I have mixed feelings as to the art. One side of the tiles works great: the landscape side. There are various little differences that make the tiles interesting to look at; yet, the art work is consistent enough that you immediately understand the state of the garden. The colors look good, and are augmented with icons to help. The flip side is horrible. The ‘back side’ is just a mess of stuff. None of it looks bad, it is just very hard to look at, and very hard to explain.
The rules are a little clunky to explain, but after a play it runs very smooth. The biggest hurdle is what the back sides of the tiles do. Some people (including me when reading the rules) had a hard time understanding how the different bits of information are used. A blue landscape tile may have a white cube placement symbol, along with a ’3′ and a large Tetris like shape. All of these things are important but have very little context. Again, once the initial speed bump is passed, play is very smooth. Games take about 45 minutes; however, most of that time is spent thinking about what you are going to do. It plays two to four players, with a two player game working a little better.
There is no theme in Zen Garden. At no point will you feel like you are cultivating a garden. At no point is it made clear what the tiles are supposed to represent or why you can only place cubes in some places but not others. Zen Garden does not need theme. The game stands alone without it. It is a little hard to read that, coming from me, but I did enjoy playing the game regardless. Using the mindset that Zen Garden is a abstract game, that the rules and mechanics work as the theme, I could embrace the game play.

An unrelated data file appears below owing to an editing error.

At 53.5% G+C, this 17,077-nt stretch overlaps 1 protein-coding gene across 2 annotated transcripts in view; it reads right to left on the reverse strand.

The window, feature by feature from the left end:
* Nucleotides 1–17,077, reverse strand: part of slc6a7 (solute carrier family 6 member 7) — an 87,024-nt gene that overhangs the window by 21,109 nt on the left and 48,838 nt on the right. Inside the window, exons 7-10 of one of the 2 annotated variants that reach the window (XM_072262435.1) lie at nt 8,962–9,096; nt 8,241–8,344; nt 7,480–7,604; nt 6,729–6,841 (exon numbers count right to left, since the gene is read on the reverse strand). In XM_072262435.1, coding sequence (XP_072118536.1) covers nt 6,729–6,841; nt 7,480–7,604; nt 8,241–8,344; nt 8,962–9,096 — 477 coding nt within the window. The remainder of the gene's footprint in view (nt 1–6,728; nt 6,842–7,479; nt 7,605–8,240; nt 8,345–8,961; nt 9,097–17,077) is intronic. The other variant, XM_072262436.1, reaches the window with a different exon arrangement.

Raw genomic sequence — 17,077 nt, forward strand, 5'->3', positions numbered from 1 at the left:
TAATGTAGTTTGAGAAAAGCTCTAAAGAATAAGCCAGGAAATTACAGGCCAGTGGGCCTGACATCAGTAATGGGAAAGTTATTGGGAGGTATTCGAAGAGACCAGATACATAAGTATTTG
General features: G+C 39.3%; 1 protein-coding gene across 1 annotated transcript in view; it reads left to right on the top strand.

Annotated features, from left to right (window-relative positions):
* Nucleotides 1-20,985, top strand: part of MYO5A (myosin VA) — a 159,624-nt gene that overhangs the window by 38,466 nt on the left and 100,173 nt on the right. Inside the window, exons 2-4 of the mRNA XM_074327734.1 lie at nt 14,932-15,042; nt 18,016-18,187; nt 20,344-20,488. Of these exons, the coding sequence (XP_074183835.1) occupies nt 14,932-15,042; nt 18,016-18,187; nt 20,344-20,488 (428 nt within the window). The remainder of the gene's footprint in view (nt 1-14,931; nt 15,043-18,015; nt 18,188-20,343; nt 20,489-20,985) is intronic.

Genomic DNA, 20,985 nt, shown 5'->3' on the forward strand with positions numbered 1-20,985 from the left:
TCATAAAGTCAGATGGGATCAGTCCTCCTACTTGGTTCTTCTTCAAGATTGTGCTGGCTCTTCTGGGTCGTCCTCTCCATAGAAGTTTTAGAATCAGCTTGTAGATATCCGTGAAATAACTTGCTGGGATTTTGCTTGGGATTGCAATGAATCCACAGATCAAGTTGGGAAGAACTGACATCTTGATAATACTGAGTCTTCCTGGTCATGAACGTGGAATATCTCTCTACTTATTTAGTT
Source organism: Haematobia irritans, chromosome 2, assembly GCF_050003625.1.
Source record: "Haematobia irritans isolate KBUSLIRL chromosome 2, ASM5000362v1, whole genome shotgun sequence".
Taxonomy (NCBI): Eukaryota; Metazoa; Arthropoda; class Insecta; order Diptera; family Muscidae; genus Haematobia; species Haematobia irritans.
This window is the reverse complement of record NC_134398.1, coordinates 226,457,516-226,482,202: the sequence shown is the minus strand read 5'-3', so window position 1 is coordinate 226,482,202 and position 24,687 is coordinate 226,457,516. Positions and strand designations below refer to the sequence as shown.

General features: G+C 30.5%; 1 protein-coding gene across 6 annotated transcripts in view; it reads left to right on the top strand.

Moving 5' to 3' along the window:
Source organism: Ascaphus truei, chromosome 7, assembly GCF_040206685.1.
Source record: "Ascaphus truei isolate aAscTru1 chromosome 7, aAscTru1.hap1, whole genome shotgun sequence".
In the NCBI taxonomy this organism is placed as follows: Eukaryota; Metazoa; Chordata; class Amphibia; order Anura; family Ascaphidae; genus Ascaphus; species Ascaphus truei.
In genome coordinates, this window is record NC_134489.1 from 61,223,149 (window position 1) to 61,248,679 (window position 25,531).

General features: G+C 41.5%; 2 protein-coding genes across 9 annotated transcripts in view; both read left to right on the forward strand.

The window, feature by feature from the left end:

The choices are surprisingly open. With every tile being used for three different things, it takes a little bit to figure out a strategy, and then even more to figure out how you are going to do that. Determining the utility of a given tile is the heart of the game. Do you use a tile for its pattern, or do you use if for the landscape? Once you have that down, figuring out how to adapt to what your opponent is doing is just another layer. Couple this with the flexibility of your turn and it makes for a very engaging game.
My favorite aspect of the game is the scoring cube mechanic. It is not inherently obvious (sorry for giving it away!) but the scoring cubes can be played in such a way as to score off of your opponent’s work, or to score your work twice. The hidden information of the back of the tiles allows for some forward/double thinking, almost adding an out-smart-your-opponent aspect to the game.
My biggest gripe is explaining the game and the weirdness of the back of the tiles. One game, someone struggled the whole way through the game. They kept getting the different things mixed up, and were confused as to how to use them. The way the rule book is written does not help. The layout of the back and the rules for using the symbols/numbers are just a little bit beyond being easy to understand.
Designed by H. Jean VanaisePublished by Mayfair Games
Play Time: 25 Minutes
Mechanics: Tile Laying, Puzzle